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Judge says drug courts worth investment
JEFFERSON CITY, Mo. -- State Supreme Court Judge William Ray Price Jr. told a panel of lawmakers and judges on Tuesday that an increased investment in special drug courts would save the state money in the long run by keeping more offenders out of prison.
Drug courts were founded in St. Louis and Kansas City in the early 1990s and today are functioning in 35 of Missouri's 45 judicial circuits.
The program's goal is to help drug offenders turn their lives around by undergoing substance-abuse treatment and submitting to intense court supervision. Those completing the program, which generally takes a year, can avoid prison.
Price called illegal drug use the "single greatest factor" contributing to crime nationally. However, he said locking up offenders is expensive and doesn't improve their behavior.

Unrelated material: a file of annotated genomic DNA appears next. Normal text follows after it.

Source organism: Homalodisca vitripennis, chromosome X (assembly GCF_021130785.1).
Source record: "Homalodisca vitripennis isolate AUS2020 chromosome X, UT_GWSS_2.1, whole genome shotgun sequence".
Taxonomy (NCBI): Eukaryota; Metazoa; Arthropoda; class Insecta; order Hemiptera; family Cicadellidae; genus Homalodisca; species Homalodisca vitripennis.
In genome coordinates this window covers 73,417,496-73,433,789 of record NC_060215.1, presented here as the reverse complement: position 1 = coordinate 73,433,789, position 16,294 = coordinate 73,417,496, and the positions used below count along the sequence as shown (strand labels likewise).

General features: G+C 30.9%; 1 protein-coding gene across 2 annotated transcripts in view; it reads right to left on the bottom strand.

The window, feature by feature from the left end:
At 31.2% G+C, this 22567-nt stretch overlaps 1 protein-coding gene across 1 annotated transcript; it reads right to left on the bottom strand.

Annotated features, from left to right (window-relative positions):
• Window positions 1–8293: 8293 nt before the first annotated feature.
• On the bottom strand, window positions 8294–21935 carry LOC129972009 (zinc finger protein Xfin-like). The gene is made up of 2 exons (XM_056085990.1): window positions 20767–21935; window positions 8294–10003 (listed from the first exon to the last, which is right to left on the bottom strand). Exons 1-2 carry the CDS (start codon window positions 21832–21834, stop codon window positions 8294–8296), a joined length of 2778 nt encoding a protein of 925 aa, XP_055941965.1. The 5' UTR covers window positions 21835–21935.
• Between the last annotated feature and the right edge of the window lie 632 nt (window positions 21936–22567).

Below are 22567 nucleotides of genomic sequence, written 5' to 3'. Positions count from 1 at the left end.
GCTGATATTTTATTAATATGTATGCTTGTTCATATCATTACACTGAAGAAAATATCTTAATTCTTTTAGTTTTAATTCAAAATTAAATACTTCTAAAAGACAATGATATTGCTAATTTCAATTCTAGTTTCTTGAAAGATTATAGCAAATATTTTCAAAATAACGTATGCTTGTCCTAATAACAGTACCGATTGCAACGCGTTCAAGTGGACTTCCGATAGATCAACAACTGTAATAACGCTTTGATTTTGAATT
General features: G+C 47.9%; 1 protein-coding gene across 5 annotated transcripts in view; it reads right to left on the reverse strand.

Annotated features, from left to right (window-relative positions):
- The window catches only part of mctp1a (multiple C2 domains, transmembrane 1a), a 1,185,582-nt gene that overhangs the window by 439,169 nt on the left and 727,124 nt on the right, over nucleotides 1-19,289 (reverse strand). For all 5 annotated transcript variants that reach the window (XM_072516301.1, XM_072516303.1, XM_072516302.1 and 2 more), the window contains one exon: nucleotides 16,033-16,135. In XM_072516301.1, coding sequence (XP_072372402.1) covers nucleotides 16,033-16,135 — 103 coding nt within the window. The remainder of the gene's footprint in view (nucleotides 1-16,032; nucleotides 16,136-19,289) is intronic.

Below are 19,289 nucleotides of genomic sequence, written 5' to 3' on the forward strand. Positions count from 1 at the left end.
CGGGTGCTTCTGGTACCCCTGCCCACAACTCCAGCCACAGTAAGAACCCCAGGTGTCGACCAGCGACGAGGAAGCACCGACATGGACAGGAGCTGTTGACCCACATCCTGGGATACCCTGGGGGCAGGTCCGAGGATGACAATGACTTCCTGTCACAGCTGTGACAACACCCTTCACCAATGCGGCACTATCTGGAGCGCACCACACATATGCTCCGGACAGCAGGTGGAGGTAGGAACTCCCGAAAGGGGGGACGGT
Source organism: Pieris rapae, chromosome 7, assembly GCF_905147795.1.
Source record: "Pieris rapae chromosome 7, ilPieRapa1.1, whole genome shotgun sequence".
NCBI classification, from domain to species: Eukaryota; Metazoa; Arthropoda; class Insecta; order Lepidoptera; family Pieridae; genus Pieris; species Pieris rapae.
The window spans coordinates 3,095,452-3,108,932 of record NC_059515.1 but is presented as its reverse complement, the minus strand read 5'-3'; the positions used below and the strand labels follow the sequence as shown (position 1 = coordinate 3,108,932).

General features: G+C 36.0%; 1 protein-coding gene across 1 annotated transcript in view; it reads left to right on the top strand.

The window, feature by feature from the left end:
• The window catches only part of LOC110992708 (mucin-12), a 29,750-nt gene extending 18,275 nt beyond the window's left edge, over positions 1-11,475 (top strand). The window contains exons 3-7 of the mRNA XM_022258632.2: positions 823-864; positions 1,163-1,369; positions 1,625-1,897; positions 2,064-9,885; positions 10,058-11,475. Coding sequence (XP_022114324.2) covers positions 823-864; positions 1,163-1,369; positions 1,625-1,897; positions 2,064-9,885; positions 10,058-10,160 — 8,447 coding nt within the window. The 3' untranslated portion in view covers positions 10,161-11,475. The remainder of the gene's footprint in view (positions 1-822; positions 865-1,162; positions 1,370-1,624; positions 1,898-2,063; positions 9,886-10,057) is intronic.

"We do a far better job of keeping people on the straight and narrow path than prison," Price said of drug courts.
The judge made his comments before the Joint Interim Committee on Judicial Resources, which is studying how to continue funding vital court operations amid state budget cuts.
The state budget includes $3.3 million for drug courts -- about half of what had been requested for the current fiscal year. State money accounts for two-thirds of drug-court funding, with the federal government providing the remainder. Jurisdictions with drug courts, to varying degrees, also receive some local funding.
As drug courts become more popular, additional funding will be required, Price said. However, he called the success of drug courts worth the investment.
It costs $3,000 to $5,000 a year to send one person through the program, far less than the $13,000 a year in direct costs to the taxpayer for housing one inmate.
Factoring in the cost of building and maintaining new prisons, the actual expense of incarceration is much higher. Price said one national study put the annual cost at $50,000 per inmate.
While saving money is a positive side effect, Price said the real benefit is a reduction in recidivism.
Of those who have graduated from drug court, only 10 percent offend again. Among those who spend time in prison, the recidivism rate is 45 percent.
Because of the strict requirements imposed on drug-court participants, only 50 percent graduate.
"If they graduate, their odds of making it are very good," Price said.